A grin played at the corners of her mouth at the picture that formed in her head. It sounded like something Gramma and Ren would do. Ridiculous to think that the sidewalks cared about the color of the person walking on them. 

“Well, you gotta go north to get to the start of the path up the mountain,” she responded, though she knew the coloreds who worked as domestics for the whites went north through the back neighborhood roads. 

“You know as well as I do that North Main is past the mercantile,” Theo said. “Coloreds aren’t supposed to go there.” 

“Stupid rule anyway,” she retorted. 

“Can’t say as I disagree, but a rule’s a rule.” Theo leaned forward with his elbows on his knees, looking down at his dog nestled on the grass a few feet below. 

Hannah found his camaraderie comfortable and let her mind drift to Gramma’s shenanigans. Hannah loved the way her grandmother ignored stuff like those rules. At the general store, she’d order at whichever counter was nearest. Like it never dawned on her there was anything amiss. 

Her mother detested when Gramma acted that way, though she’d never been able to explain why she found it inappropriate. 

Hannah stuck by Gramma on those matters. If you play along with the rules when the rules are wrong, you lose a part of yourself in the process. Hannah preferred to keep herself as intact as possible. 

“What do you think?” Theo broke the silence. “Going to the cave or not?” 

“I have important work . . .” She stopped herself, thinking his daddy the deputy might not like Gramma having a bunch of ancestors who dabbled in spells. “You go on alone.” 

“Nah, now, Hannah.” Theo jumped down off the porch so that his head was now at her knees. He looked up at her. “I’ve got some important work to do myself.” 

She figured he was chicken, too. She smiled and said goodbye, before returning to her review of the papers. But once inside, her mind continued to meander. 

She dug a thumbnail into the edges of the leather box, liberating embedded dust, as she remembered one Saturday night Ren’s younger sister, Kimmy, stayed over with her at Gramma’s. The next morning, when the Tillmans came in the wagon to pick them up for church, Gramma brought Kimmy along same as she would have if it had been Hannah’s white friend, Annie Lawrence.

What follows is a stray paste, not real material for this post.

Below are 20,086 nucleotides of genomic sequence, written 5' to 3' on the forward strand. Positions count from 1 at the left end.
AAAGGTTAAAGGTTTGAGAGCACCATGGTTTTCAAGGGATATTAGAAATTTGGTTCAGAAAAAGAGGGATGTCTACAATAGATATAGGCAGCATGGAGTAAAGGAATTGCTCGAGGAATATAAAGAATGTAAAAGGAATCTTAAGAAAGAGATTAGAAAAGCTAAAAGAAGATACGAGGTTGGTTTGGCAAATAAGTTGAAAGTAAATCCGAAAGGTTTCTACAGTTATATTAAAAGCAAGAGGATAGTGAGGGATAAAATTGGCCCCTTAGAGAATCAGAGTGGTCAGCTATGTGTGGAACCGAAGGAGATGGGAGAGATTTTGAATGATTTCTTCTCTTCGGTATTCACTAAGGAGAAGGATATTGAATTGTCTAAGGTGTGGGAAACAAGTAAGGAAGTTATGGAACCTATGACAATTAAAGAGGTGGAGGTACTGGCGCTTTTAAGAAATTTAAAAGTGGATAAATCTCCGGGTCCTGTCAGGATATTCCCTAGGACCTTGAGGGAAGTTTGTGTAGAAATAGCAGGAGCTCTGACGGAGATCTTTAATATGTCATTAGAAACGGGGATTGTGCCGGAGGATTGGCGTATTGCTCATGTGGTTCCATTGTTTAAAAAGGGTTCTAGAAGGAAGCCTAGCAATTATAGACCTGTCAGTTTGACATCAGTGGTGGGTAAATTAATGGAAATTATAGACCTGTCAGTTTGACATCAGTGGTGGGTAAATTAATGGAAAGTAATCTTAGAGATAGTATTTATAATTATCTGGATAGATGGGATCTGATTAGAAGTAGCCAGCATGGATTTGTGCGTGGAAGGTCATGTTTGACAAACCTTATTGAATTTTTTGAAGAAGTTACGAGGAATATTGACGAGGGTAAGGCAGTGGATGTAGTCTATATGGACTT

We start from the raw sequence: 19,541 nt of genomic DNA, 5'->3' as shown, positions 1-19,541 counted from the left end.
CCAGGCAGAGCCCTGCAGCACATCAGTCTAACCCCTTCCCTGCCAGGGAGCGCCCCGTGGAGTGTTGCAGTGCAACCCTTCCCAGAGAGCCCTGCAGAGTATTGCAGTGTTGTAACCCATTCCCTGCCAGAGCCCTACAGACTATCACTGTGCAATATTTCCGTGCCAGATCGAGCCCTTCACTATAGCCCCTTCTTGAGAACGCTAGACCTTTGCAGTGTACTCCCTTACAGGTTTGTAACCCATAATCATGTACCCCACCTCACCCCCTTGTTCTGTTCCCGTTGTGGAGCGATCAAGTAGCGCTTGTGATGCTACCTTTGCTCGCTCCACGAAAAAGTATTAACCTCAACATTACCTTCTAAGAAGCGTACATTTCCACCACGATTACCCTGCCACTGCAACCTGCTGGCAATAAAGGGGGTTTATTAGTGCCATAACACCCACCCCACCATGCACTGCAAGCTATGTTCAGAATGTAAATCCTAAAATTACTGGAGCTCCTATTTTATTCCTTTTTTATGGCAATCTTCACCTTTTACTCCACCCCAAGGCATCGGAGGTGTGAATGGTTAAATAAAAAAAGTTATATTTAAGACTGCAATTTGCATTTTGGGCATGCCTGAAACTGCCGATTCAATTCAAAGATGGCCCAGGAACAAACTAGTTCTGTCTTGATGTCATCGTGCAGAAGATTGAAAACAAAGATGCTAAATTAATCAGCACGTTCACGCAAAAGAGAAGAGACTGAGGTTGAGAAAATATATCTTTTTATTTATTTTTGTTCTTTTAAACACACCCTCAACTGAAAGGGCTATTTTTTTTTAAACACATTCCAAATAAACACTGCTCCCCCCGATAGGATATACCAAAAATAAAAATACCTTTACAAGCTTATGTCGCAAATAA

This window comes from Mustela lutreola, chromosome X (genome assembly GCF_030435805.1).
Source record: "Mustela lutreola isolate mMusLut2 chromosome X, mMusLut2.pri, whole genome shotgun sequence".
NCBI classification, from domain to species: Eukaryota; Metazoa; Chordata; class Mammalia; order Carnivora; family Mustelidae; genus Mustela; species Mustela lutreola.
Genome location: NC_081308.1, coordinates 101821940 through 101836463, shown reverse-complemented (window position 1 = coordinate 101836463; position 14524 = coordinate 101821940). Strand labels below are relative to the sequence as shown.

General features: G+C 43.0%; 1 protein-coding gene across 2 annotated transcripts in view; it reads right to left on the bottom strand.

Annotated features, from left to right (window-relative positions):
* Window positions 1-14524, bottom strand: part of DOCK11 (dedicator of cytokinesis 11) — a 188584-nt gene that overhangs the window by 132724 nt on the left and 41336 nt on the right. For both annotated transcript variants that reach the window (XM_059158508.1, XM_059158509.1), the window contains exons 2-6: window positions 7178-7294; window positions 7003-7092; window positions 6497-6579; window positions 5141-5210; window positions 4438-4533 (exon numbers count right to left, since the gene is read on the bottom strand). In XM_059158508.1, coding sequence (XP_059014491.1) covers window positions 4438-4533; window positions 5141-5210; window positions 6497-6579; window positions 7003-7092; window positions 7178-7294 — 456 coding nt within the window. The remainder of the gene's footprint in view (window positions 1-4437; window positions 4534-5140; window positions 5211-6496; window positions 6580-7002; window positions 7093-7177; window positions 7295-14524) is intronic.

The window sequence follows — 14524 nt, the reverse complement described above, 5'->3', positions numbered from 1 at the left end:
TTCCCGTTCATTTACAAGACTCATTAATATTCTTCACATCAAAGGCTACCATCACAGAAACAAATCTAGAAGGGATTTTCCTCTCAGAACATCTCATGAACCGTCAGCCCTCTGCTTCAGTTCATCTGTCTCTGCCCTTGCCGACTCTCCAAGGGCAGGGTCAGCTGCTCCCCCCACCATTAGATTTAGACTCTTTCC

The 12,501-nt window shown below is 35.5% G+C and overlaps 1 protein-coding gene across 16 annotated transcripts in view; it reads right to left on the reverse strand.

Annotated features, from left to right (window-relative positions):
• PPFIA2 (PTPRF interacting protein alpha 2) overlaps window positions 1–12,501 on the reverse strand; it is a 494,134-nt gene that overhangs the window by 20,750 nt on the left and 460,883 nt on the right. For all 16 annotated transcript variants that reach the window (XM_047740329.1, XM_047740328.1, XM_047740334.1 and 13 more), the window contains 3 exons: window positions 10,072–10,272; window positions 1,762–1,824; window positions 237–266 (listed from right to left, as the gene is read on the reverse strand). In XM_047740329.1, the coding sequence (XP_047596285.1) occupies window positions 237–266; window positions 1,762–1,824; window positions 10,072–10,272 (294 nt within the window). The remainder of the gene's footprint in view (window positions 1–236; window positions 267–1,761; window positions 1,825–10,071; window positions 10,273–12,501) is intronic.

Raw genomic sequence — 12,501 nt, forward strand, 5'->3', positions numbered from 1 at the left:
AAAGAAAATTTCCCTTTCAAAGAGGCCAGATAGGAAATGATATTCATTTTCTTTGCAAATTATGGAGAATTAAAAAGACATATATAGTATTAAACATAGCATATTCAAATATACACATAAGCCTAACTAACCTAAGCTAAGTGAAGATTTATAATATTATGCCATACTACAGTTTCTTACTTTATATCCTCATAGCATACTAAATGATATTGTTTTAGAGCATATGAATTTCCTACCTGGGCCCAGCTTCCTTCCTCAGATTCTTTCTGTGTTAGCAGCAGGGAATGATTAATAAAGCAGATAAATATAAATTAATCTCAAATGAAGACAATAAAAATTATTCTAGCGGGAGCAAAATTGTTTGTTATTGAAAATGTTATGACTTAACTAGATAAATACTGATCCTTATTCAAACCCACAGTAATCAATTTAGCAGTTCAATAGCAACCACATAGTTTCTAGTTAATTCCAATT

Hannah’s mother stiffened but didn’t say anything. Hannah couldn’t tell if her father even noticed there was one more of them than usual. 

When they got to church, before they ever made it up the steps, one of the deacons stopped Gramma and whispered in her ear as he looked down at Kimmy. Hannah fingered the hem of her dress and held her breath, waiting on her grandmother to enlighten the narrow-minded man. 

But Gramma didn’t even speak. She took Kimmy by the hand and walked off through the back roads, toward a shack where Kimmy’s people worshipped. She didn’t offer to take Hannah with her, probably because she knew Momma wouldn’t let her. 

Later, when Hannah asked Gramma why she hadn’t insisted on taking Kimmy into the church, Gramma said there was no reason to cause a fuss when it wouldn’t benefit anybody. Hannah thought Gramma lost a piece of herself that day. 

From Winter’s Reckoning, copyright 2022 by Adele Holmes, MD.

About the Author

ADELE HOLMES graduated from medical school in 1993. After twenty-plus years in private practice pediatrics, her unquenchable desire to wander the world, write, and give back to the community led her to retire from medicine. Her fun-loving family includes a rollicking crew of her husband Chris, two adult children and their spouses, five grandchildren of diverse ages and talents, a horse, and a Bernedoodle. Winter’s Reckoning, Adele’s debut novel, won Honorable Mention in the 2021 William Faulkner Literary Competition. She is currently at work on her second novel in her resident town of Little Rock, Arkansas.

Find her online at the following: